Wow - what an episode the Big Break legacy episode six was!
The teams were set a huge task by the head of the IDC's Agro-processing Division.
Building on the Megatrend of a longer and healthier life, each team needed to develop a healthy Fast Moving Consumer Good (FMCG) for the South African retail market.
The teams were advised to think broadly about the business model and not just the product.
The end-rpoduct was to be high quality and cost effective in terms of production.
This supports the IDC's focus on agro-processing, which is seen as a labour intensive industry in South Africa.
The task started almost at the source, with teams heading to the Johannesburg fresh fruit and vegetable market to procure their raw ingredients.
Along with some cash, MTN Business-in-a-Box, and motor vehicles from Chevrolet, each team would also have time with a food technologist.
It seemed from the outset that Team Newton's 4th had the advantage; Jared - the “Blue Chip” from episode 5 elected to join this team - and Ntokozo boasted 10 years experience as a food technologist.
Letsatsi Inc was clearly the underdog and the smart money was clearly on Newton's 4th.
Team's dived into the task and once again seemed to avoid doing any serious market research.
Given the advise from the IDC to consider the business model and concept and not just the product, this was a surprising strategy for both teams.
Their ideas were largely developed as they walked around the fruit and vegetable market early the following morning, and Newton's 4th “found” their idea after some slick selling from a persistent persimmon purveyor!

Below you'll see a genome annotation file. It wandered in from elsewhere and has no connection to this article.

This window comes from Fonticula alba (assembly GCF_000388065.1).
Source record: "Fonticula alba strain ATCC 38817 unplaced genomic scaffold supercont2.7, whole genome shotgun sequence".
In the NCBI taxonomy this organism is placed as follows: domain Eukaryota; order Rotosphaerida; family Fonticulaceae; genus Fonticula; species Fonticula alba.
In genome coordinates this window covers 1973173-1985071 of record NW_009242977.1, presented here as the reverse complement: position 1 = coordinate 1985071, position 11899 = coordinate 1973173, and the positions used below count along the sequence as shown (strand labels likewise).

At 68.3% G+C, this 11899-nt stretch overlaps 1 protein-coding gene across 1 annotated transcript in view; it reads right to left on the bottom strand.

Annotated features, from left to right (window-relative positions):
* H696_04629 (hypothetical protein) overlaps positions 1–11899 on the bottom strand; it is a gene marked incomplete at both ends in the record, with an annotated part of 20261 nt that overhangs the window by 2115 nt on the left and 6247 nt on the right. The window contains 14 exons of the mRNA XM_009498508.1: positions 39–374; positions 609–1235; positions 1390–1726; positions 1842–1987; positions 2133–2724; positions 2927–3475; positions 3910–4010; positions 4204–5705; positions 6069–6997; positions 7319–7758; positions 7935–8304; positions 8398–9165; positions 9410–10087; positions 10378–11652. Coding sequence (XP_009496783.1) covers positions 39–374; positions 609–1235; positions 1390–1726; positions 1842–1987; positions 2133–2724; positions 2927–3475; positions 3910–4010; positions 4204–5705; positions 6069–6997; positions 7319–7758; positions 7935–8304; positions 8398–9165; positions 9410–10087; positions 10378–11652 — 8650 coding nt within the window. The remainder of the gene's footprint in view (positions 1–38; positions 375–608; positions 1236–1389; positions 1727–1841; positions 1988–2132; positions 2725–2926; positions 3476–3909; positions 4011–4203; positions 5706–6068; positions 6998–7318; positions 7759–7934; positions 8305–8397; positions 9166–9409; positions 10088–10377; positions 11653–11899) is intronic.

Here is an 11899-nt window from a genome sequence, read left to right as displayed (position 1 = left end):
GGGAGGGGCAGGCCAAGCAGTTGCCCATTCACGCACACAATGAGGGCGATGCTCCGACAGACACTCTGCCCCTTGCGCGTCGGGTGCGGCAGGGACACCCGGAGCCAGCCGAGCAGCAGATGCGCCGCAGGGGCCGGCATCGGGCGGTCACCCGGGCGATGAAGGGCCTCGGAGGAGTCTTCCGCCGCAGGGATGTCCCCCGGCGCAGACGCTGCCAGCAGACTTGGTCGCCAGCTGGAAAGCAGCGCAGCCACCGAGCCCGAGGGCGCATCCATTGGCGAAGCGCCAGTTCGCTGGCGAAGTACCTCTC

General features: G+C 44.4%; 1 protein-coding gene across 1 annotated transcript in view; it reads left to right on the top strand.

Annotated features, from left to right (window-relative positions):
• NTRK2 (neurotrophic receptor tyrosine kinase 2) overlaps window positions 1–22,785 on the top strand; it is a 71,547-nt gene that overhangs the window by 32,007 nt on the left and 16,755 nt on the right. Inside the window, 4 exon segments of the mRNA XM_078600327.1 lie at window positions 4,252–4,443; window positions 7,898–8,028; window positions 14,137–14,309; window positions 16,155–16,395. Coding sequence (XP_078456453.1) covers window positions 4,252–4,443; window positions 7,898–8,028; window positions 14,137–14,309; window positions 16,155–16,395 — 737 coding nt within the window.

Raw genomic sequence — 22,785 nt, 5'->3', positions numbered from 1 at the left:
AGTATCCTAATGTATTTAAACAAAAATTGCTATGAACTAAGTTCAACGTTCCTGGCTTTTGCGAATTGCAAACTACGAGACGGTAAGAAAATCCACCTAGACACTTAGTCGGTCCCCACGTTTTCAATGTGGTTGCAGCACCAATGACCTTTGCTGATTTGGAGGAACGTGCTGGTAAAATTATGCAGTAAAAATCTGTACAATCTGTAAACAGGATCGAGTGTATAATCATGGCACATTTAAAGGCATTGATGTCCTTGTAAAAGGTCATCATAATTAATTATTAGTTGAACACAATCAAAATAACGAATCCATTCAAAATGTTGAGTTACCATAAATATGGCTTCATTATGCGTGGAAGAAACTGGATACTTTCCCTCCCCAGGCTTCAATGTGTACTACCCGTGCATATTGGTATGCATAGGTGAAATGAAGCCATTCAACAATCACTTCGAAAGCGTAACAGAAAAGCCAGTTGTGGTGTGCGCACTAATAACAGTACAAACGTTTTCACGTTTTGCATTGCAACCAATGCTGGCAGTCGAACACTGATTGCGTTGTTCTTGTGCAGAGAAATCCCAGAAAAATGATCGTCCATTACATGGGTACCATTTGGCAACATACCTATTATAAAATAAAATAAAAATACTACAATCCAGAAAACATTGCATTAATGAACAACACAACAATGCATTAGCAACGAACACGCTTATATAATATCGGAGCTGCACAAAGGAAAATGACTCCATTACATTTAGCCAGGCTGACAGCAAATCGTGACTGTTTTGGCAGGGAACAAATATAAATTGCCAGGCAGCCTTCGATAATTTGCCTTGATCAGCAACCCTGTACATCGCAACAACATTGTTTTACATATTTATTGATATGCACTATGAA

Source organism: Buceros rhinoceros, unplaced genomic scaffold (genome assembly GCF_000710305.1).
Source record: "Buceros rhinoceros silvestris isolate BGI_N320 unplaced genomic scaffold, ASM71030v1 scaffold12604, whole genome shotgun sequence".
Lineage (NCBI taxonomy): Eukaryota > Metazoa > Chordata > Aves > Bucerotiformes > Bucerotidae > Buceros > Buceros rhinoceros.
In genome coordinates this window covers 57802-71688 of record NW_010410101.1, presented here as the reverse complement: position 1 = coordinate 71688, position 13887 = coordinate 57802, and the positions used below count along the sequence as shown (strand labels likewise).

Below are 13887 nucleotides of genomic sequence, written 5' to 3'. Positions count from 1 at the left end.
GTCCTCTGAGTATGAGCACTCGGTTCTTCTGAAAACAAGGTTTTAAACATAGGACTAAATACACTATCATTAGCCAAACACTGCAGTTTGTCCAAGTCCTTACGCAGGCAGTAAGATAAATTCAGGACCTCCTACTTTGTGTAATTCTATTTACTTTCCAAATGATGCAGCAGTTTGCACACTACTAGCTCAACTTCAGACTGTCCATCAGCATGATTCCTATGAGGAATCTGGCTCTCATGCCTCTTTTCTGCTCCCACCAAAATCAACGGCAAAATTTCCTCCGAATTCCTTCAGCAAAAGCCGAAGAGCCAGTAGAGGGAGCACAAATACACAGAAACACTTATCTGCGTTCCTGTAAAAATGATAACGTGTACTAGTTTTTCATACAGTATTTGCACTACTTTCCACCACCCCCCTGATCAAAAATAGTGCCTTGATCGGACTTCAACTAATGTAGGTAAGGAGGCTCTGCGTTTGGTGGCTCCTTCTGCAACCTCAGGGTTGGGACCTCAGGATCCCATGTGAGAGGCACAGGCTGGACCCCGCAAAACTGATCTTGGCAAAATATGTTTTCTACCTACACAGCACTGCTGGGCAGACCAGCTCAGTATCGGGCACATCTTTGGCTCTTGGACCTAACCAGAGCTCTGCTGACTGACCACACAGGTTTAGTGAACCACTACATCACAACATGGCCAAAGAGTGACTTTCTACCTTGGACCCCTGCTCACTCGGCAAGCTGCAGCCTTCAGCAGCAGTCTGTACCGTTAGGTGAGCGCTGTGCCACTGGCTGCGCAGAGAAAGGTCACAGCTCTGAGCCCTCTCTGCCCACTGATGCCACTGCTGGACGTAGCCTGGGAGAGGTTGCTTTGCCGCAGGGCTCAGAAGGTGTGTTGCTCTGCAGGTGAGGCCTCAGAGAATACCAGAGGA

Letsatsi Inc seemed to gain some ideas from the market, but Adele clearly saved the day by thinking innovatively and with an end market in mind.
While each team headed for the kitchen and starting mixing and grinding their fruit and vegetables, what was really needed was some effort at considering the business model.
Business models are very much in vogue right now, with the book Business Model Generation one of the best sellers in this expanding field.
A business model refers to the manner in which a business makes its money.
This is not always self evident; for example most printer companies (such as HP or Canon) make money out of selling ink cartridges once you have bought the printer.
Thus the cost of the device is often low, as the manufacturer knows that once you have their printer you can only buy their cartridges.
The authors of Business Model Generation have taken this a step further buy identifying nine interrelated areas that need to be considered when designing a scalable, sustainable and profitable business model.
While both teams needed to consider all aspects of the business model for the task at hand, they would have been well advised to spend time discussing their target market and the value proposition (why the customer chooses to buy from you).
Neither team seemed to take the time to understand their customer's needs and wants; Letsatsi Inc did however strike a clever market niche in recognising that kids hate vegetables but love ice cream, hence - you got it, vegetable ice cream.